Major Autohemotherapy (MAH)

Ozone is triatomic oxygen with a high electrovoltaic potential. Ozone gas infused intravenously at the Institute consists of a gaseous mixture with oxygen containing a very low concentration of ozone. It is prepared by passing pure oxygen through a high voltage field. The concentration of ozone generated depends on the rate of flow of oxygen as well as on the conditions of voltage and spacing of electrodes. The gaseous mixture used in our clinical practice is titrated to contain from 0.3 to 2.5% (30 to 50 ug O3/ml O2). Thus, intravenously administered "ozone" in reality represents 97 to 99.7% of pure oxygen.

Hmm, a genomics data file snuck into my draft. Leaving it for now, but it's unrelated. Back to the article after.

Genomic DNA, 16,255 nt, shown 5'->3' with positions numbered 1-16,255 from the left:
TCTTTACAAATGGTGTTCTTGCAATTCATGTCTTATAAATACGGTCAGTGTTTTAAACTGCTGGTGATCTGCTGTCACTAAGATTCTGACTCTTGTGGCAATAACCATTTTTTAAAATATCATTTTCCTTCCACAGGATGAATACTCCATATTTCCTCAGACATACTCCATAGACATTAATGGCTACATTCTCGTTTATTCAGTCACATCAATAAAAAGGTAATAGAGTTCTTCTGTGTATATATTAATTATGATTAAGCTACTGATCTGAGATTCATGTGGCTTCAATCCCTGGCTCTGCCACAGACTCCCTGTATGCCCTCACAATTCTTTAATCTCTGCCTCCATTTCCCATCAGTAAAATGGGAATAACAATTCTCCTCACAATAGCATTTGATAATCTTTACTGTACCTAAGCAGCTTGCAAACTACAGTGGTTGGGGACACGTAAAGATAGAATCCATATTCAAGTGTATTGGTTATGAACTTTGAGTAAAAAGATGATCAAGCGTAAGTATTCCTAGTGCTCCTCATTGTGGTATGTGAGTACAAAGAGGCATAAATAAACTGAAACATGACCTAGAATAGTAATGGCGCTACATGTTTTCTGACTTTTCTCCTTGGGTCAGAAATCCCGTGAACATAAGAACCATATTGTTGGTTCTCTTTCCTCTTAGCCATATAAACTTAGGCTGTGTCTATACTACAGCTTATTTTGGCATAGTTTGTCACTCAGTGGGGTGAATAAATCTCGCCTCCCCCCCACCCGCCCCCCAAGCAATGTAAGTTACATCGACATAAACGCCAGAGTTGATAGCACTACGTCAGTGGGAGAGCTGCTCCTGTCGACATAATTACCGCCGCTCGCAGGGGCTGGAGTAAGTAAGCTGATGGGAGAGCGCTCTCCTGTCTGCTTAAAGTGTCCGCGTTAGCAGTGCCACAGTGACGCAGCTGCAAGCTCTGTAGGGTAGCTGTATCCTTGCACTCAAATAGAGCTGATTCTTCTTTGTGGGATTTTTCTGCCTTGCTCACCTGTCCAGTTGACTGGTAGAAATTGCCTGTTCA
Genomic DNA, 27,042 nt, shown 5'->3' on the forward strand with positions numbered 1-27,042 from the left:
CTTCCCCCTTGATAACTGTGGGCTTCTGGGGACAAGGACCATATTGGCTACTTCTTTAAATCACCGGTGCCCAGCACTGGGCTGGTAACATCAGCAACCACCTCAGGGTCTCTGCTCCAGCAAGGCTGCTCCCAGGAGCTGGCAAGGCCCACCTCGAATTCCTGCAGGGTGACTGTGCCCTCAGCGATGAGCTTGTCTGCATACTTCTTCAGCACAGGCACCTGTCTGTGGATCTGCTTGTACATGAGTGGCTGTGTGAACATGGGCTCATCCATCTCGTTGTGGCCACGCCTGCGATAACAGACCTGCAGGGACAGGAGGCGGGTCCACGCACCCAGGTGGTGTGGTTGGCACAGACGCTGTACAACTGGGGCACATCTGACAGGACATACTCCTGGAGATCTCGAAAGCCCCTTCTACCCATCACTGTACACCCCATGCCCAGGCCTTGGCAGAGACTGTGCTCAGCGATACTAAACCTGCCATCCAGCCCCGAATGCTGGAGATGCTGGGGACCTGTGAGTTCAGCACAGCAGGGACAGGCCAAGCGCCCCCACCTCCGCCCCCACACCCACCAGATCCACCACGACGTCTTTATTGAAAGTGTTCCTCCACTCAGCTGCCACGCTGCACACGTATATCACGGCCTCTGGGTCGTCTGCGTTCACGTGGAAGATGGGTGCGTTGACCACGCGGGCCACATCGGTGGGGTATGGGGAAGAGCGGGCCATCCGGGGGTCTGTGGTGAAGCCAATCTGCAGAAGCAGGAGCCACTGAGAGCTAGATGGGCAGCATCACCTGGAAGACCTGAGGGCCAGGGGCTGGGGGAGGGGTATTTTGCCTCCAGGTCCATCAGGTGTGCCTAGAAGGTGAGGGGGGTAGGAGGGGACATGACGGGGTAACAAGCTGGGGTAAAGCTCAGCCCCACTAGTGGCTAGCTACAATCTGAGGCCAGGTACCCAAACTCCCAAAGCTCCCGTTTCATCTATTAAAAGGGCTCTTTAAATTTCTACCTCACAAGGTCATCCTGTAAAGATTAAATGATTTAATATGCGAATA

Practitioners who have never administered ozone gas mixture intravenously often express concern about the possibility of air embolism caused by gas infusion. Such concern is totally unwarranted. Pure oxygen and ozone diffuse immediately into the blood and do not persist as gases. The author has tested for that on numerous occasions by injecting 2 ml of the ozone mixture into a large vein, then immediately drawing the blood back. Except on uncommon occasions, the blood drawn back from the vein is pink (ozone turns dark venous blood into pink blood) and free of any gas bubbles. One can safely presume that the process of dissolution of the gas mixture would be complete by the time it reaches the large veins in the thorax. 

Another concern expressed by those unfamiliar with the clinical uses of ozone mixture is the toxicity of ozone as discussed by environmentalists. It must be recognized that those individuals are perturbed by the products of reaction of ozone with other ecopollutants such as oxides of nitrogen. Ozone is a highly reactive molecule. Indeed, ozone owes its many antiviral, antibacterial, and antifungal properties to this aspect of this specific aspect.